Andrew grins and hefts the chicken in his arms. “Maybe this will teach her to stop trying to get out.” He turns and leans to look into the space she’d been fussing at. “Oh look! It’s kittens!”

The children have their heads together, examining the blind babies in their nest, when a door hinge squeals below. They look at the trussed hen in Andrew’s arms, then each other, and sink onto the hay-strewn loft boards so whoever is below can’t see them.

“We need to talk.” Their father’s voice has a grim weariness to it. The children look at each other apprehensively. There’s only one person he speaks to in that way.

“How could you not tell me?” Their mother’s voice is low and furious. There are no tears in it. Alma looks at Andrew, who has closed his eyes. He looks like he’d put his hands over his ears if he wasn’t still clutching the hen.

“How dare you not tell me such a thing?” their mother continues. “How could you keep such a thing from me? Why, what you’ve done is downright criminal!” A hand slaps the side of the empty cow stall, rattling the boards. “You lied to me! Not with words, but with every action you took!” Her voice rises. “You lied to me! How dare you!”

“Suzanna—” He sounds almost like he wants to plead with her. Alma leans forward, wishing she could see, but Andrew jabs her ribs with his elbow. His eyes are wide open now. He shakes his head at her urgently.

“Don’t you touch me!” their mother snaps.

There’s a shuffling sound, as if their father is moving as far away from her as he can without actually leaving the barn. “I’m sorry.” His voice is stiff now, not pleading.

“That’s all you can say?”

“If you’ll recall, I tried to tell you.” Then his voice changes, becomes sadder. “I was a coward. I see that now. But I didn’t want to lose you. And you said you didn’t care about my past, my background. That it was me you wanted. That my character was all that mattered.” There’s a long silence, then he says quietly, “And I wanted to believe you.”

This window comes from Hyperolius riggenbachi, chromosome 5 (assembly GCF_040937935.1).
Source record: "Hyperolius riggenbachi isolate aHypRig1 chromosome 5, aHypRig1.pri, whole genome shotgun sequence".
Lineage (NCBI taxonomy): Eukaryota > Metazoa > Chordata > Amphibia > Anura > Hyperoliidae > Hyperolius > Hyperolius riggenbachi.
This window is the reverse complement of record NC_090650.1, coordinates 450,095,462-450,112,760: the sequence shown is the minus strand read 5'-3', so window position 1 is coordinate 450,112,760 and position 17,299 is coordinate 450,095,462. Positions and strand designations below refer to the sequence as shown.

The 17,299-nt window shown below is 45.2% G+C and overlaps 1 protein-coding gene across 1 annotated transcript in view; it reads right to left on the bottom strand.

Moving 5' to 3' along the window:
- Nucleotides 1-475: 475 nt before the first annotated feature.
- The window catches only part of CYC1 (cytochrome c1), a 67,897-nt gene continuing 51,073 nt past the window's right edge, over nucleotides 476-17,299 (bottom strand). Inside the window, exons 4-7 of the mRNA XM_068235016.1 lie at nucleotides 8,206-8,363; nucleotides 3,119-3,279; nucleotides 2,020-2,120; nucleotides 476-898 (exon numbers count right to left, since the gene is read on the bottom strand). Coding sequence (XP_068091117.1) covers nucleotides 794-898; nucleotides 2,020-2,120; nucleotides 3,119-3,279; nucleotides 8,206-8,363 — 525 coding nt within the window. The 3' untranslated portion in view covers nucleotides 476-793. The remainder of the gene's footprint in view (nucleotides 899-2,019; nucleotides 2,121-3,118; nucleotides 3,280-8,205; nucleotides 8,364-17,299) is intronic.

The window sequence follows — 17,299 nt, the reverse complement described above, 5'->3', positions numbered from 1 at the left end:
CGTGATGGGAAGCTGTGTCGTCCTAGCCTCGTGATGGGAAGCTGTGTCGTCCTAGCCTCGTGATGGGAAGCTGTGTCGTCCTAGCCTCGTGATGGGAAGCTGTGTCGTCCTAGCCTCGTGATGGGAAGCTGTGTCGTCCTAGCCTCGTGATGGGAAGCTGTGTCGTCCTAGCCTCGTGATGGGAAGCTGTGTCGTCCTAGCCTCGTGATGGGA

A piece of harness jingles as he paces past it. The children look at each other and smile slightly in spite of the tension. Papa paces when he’s thinking. “Enoch Jones would have told you all about me,” he says. “Given half a chance.”

“Is that why you tried to kill him in the Gila wilderness?”

He stops moving. “Of course not! Jones was attacking Gregorio Garcia. I had to do something to stop him. Then when he came at me, I had no choice. You know that. I told you what happened.” He begins moving again. Another piece of harness jingles as he brushes past. “I’m surprised he didn’t tell you about me when he attacked you in the cornfield six years ago. But I suppose he had other things on his mind.”

“He did say there was something about you I didn’t know. But I thought he was just trying to distract me. I never expected anything like this.” She snorts. “And I was in no position to give him a chance to explain.”

There’s a short pause. Then her voice hardens. “All right. I suppose I invited you to not tell me the truth. But the fact remains that you’ve been living a lie all these years, letting me believe your Irish mother was married to a man of the same race. That you simply had skin that tanned well and stayed that way. Not bothering to explain just where Alma’s skin color and those so-called freckles on her face came from.”